Year Inducted: 1989 (BBWAA, ballot #1, 431/447)
There are two positions in baseball that have seen rapid evolution of what player is considered the best at that respective position. The best players at first base, second base, shortstop and right field have been established since at latest the 1920’s. While left field and center field were more recently than the others listed, there was very little turnover between the periods. However, there has been a lot of turnover at third base and catcher, with the latter seeing the most change. Beginning with the 1930’s, the title of best catcher of all-time was passed down by several players, from Mickey Cochrane to Bill Dickey to Yogi Berra, and there was very little time between those players’ careers. Likewise, Berra didn’t hold the mantle very long, as that title was soon passed to its current holder, Johnny Bench.
Year Inducted: 1990 (BBWAA, ballot #1, 363/444)
The Big Red Machine was one of the greatest assemblies of talent ever on a baseball roster. Pete Rose, Johnny Bench, Tony Perez, George Foster, Dan Driessen, Dave Concepcion, Senior Griffey, Cesar Geronimo, what an imposing and deep lineup. But, while many of those players were together for a couple of years, it wasn’t until 1972 that the team gelled and began its dominance. It was this season that the Reds acquired someone to man the keystone position that proved to be the key to them exploding. That was when they got future Hall of Famer, Joe Morgan.
Year Inducted: 2012 (BBWAA, 3rd ballot, 495/573)
Most of the old teams have had their fair share of entries here so far. The Giants, Yankees, Dodgers, Cardinals, Cubs, Phillies and A’s have the most posts so far, but there is one of the old teams that hasn’t been mentioned much yet; the original team, the Cincinnati Reds. There have been only five posts about the Reds, and none since Bid McPhee about 40 posts ago. Why is that? Well, the Reds haven’t had many runs of being dominant unlike a lot of other teams. When the Reds had their biggest bout of dominance, the 1970’s Big Red Machine, the best players on the team were some of the best of all-time, especially Johnny Bench and Joe Morgan. But, one of the other times they had a dominant team was the early 1990’s, with the Nasty Boys in the bullpen and Barry Larkin as the team catalyst.
Year Inducted: 2000 (Veterans Committee)
Baseball is indebted to its history. The game, like this country, was built on the shoulders of giants. And, it is for this reason, it’s important to remember the players that came first. Many of them were pioneers in their fields, be it fighting for labor rights, making strides on how a position is played, or bringing the game into popular culture, without the efforts of many players the game may not have survived and thrived for as long as it has. That’s why the Veterans Committee was brought about-to not forget the past. Sometimes, as is the case with today’s player, it can take a very long time for players to gain their recognition.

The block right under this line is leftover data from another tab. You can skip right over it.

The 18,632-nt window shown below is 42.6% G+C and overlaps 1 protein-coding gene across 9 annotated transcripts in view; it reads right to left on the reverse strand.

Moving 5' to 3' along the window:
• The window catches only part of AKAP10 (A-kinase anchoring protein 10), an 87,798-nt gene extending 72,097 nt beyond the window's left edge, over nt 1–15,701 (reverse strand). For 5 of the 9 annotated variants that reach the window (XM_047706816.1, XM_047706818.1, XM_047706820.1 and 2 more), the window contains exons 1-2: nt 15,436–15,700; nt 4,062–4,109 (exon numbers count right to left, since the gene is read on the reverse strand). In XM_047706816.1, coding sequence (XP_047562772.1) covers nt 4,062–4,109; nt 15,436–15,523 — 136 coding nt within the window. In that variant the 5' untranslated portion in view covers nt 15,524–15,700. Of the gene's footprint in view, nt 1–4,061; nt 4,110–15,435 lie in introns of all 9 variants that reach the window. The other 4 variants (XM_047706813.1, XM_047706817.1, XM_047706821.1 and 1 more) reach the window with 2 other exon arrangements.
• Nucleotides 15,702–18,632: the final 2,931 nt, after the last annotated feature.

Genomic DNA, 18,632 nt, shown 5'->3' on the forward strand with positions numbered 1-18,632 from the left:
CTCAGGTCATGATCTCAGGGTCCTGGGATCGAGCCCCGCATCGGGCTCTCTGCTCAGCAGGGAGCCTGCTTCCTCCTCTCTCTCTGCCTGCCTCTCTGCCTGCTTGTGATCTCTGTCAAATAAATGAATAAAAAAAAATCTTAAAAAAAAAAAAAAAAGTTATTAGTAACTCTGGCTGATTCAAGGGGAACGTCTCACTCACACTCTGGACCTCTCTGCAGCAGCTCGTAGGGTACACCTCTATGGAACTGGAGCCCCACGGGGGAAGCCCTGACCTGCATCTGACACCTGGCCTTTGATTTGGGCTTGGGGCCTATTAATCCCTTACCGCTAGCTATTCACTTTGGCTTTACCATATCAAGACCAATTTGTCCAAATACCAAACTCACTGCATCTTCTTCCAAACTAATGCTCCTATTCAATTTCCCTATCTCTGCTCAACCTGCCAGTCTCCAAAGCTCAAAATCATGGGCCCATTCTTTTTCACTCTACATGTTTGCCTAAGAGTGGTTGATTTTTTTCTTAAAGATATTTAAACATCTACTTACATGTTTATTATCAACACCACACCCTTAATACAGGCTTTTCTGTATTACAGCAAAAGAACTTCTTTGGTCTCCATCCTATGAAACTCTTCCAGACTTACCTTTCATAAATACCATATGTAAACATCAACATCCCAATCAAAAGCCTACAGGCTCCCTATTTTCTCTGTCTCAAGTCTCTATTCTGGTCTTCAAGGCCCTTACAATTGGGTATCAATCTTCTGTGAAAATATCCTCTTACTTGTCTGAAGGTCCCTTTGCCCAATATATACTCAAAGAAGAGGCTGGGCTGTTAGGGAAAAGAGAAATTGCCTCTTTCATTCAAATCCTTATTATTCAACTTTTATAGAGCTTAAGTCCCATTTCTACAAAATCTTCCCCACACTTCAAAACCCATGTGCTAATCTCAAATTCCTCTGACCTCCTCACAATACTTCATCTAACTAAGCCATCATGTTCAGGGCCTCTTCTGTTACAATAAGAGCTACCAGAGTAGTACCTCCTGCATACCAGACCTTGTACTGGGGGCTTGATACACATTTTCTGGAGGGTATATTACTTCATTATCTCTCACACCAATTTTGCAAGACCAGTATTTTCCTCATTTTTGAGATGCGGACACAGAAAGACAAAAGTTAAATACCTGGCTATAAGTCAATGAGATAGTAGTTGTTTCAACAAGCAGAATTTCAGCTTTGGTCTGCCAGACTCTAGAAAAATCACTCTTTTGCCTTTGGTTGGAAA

Year Inducted: 2000 (BBWAA, ballot #9, 385/499)
As most people (ie the two people who read this blog) know, a lot of the numbers used to judge players are more advanced, sabermetric numbers. However, it’s important to recognize when the more traditional stats, despite their flaws, can capture the value of some players. RBI’s are the best example, as every team needs to score runs in order to win and if a player has a lot of RBI’s, he most likely has had a great season. Is it definitive? No. Does it really show the talent of a player? No, but it does a decent job at looking backwards at a player’s season to see how he contributed to his team. Some players have ridden high RBI totals to a Hall of Fame career. A great example of this would be Tony Perez, the RBI man on the Big Red Machine.
Year Inducted: 1986 (Veterans Committee)
Sometimes, it can be fun (despite how trivial it all is), to see how all the players in the Hall of Fame rank in certain stats. Some are easy to think of-who has the most [wins, home runs, RBIs, etc]. The harder part is to find out who has the least of certain stats. Unsurprisingly, since catchers tend to be as slow as snails, the player with the fewest steals in a career was a catcher. In fact, he is the only player in the Hall of Fame to have less than 10 steals in his career. That player, of course, is Ernie Lombardi.
Year Inducted: 1963 (Veterans Committee)
In recent years, the word “narrative” has been used to explain some award choices by the BBWAA. In 2012, Miguel Cabrera won the MVP over Mike Trout because there was a narrative with Cabrera regarding the Triple Crown (which hadn’t been done in 45 years), despite the fact that Trout was a better overall player (when defense and base running were taken into account), and the Angels actually had a better record than the Tigers (who made the post season by being in a terrible division). A more historical example would be Maury Wills’ MVP in 1962. Wills was a big story that year, setting the record for most stolen bases in a season with 104. However, Willie Mays trounced him in nearly every other statistical category (e.g., out homering Wills 48-6), and wound up second in the MVP race despite the fact that Mays’ Giants won the NL Pennant that season. There’s not always consistency year-to-year for the voting.
The narrative can also be seen in a lot of voting for the Hall of Fame. Pitchers that seem to be labeled as “winning pitchers” have been inducted despite the overall body of work not looking great (e.g., Waite Hoyt and Herb Pennock). Often, these types of pitchers are voted in by the Veterans Committee, but a few will trickle in from the BBWAA (like Ted Lyons). One of the best examples of this would be Cincinnati lefty Eppa Rixey. Continue reading